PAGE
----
Glyxambi
Home About us Editorial board Ahead of print Current issue Search Archives Submit article Instructions Subscribe Contacts Login 
  • Users Online: 103
  • Home
  • Print this page
  • Email this page


 
   Table of Contents      
CASE REPORT
Year : 2018  |  Volume : 66  |  Issue : 5  |  Page : 717-719

Optic nerve aplasia: A case series


1 Department of Paediatric Ophthalmology and Squint, Aravind Eye Hospital, Tirunelveli, Tamil Nadu, India
2 Chief Medical Officer, Aravind Eye Hospital, Tirunelveli, Tamil Nadu, India

Date of Submission20-Nov-2017
Date of Acceptance03-Feb-2018
Date of Web Publication20-Apr-2018

Correspondence Address:
Dr. K Samyukta Sadasivan
Fellow in Pediatric and Squint Services, Aravind Eye Hospital and Postgraduate Institute of Ophthalmology, Tirunelveli - 627 001, Tamil Nadu
India
Login to access the Email id

Source of Support: None, Conflict of Interest: None


DOI: 10.4103/ijo.IJO_1108_17

Rights and Permissions
  Abstract 


Optic nerve aplasia (ONA) is a congenital optic nerve anomaly characterized by the absence of optic nerve head, retinal blood vessels, retinal ganglion cells, and optic nerve fibers in a malformed eye. Clinically, the condition presents with the absence of perception of light, afferent pupillary defect and a fundus appearance of absent optic nerve head, and retinal vessels with associated ocular and nonocular abnormalities. Systemic anomalies have been reported with bilateral ONA, whereas unilateral ONA is seen in otherwise healthy individuals. We report three cases of ONA with varied clinical presentations.

Keywords: Aplasia of optic nerve, central nervous system anomaly, congenital optic nerve anomaly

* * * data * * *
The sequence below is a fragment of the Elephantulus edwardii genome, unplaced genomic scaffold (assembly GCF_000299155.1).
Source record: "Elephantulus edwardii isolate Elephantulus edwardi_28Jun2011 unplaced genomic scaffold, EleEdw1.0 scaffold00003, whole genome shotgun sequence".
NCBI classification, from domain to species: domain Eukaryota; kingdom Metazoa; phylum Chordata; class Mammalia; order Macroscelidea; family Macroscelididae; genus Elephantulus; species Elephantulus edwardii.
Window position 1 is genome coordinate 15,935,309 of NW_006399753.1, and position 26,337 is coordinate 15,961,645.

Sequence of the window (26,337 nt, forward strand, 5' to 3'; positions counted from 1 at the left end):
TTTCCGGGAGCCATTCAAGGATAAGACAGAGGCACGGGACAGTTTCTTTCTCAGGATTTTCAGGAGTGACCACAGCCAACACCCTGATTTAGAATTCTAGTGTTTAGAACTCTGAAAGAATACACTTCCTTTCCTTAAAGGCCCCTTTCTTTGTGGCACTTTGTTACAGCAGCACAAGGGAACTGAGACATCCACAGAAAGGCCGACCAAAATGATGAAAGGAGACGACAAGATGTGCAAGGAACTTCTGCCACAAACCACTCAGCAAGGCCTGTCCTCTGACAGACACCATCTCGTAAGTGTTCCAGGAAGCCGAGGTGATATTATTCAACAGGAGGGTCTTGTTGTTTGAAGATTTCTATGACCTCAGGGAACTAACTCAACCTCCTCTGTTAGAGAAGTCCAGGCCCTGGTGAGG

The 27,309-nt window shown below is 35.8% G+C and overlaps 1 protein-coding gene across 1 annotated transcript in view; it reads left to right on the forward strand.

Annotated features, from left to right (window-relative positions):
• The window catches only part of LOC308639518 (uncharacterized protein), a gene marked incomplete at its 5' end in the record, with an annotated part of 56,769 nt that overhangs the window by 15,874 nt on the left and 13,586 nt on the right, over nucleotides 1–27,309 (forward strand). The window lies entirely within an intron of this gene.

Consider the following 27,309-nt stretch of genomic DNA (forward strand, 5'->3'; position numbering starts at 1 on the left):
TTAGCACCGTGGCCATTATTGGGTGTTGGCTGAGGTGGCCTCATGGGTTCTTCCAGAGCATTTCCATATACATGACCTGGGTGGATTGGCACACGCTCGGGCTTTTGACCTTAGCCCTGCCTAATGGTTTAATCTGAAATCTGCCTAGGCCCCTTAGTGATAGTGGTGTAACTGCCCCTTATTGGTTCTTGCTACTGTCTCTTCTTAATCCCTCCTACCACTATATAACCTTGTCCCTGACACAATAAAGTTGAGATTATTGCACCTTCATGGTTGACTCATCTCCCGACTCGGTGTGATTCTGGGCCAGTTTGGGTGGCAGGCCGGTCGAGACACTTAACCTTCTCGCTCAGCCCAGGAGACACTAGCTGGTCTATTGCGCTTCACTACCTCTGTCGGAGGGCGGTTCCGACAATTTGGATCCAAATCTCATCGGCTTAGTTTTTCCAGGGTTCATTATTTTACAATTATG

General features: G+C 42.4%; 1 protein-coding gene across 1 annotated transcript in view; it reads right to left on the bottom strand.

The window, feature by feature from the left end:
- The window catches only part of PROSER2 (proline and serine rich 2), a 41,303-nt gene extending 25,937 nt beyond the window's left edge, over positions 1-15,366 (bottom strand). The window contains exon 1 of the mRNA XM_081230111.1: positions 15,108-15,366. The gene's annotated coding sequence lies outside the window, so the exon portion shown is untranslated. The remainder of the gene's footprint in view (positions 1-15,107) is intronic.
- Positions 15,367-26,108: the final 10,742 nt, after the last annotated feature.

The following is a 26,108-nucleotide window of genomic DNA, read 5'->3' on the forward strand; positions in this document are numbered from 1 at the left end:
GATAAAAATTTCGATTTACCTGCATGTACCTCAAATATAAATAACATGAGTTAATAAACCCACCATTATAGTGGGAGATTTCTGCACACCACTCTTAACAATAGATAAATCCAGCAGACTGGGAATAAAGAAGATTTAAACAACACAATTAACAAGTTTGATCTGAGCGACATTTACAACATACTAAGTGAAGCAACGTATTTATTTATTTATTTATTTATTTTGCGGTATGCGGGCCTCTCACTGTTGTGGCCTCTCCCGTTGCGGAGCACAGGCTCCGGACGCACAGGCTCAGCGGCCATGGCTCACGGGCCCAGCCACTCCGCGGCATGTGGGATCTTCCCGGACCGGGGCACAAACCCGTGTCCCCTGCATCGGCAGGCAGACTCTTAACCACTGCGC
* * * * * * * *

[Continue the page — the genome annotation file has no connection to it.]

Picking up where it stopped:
How to cite this article:
Sadasivan K S, Pawar N, Ravindran M, Rengappa R. Optic nerve aplasia: A case series. Indian J Ophthalmol 2018;66:717-9

How to cite this URL:
Sadasivan K S, Pawar N, Ravindran M, Rengappa R. Optic nerve aplasia: A case series. Indian J Ophthalmol [serial online] 2018 [cited 2018 Aug 19];66:717-9. Available from: http://www.ijo.in/text.asp?2018/66/5/717/230660



Optic nerve aplasia (ONA) is a rare, nonhereditary developmental anomaly characterized by congenital absence of the optic nerve, retinal blood vessels, retinal ganglion cells, and optic nerve fibers in a blind eye causing lifelong visual handicap. Unilateral ONA is generally associated with otherwise normal brain development, whereas bilateral ONA is accompanied by central nervous system (CNS) malformations [1] though variations may exist. Ocular or nonocular abnormalities may coexist. Herein, we report three cases of ONA with varied clinical presentations.


  Case Reports Top


Case 1

A 6-year-old girl, born to a nonconsanguineous marriage, was brought in with the complaints of apparent small size with occasional deviation of the right eye since birth. Examination revealed absent perception of light, pseudoptosis, and total afferent pupillary defect (TAPD) in the right eye. The left eye had vision 20/20 with normal clinical findings.

The right eye had 50 prism diopters exotropia with modified Krimsky. Exophthalmometry by Leudde's measured 8 mm (right eye), 10 mm (left eye) suggestive of enophthalmos of the right eye [Figure 1].
Figure 1: Fundus appearance of absent optic nerve head and retinal vessels in the right eye, normal fundus of the left eye, and coronal magnetic resonance imaging showing the absence of optic nerve in the expected location in the right eye. Optic nerve is of normal caliber and seen in the intraconal fat in the left eye, marked with arrow (Case no: 1)

Click here to view


Fundus examination of the right eye showed a complete absence of the optic nerve and retinal blood vessels with chorioretinal atrophic patches and a highly tessellated background retina. The left eye fundus was within normal limits.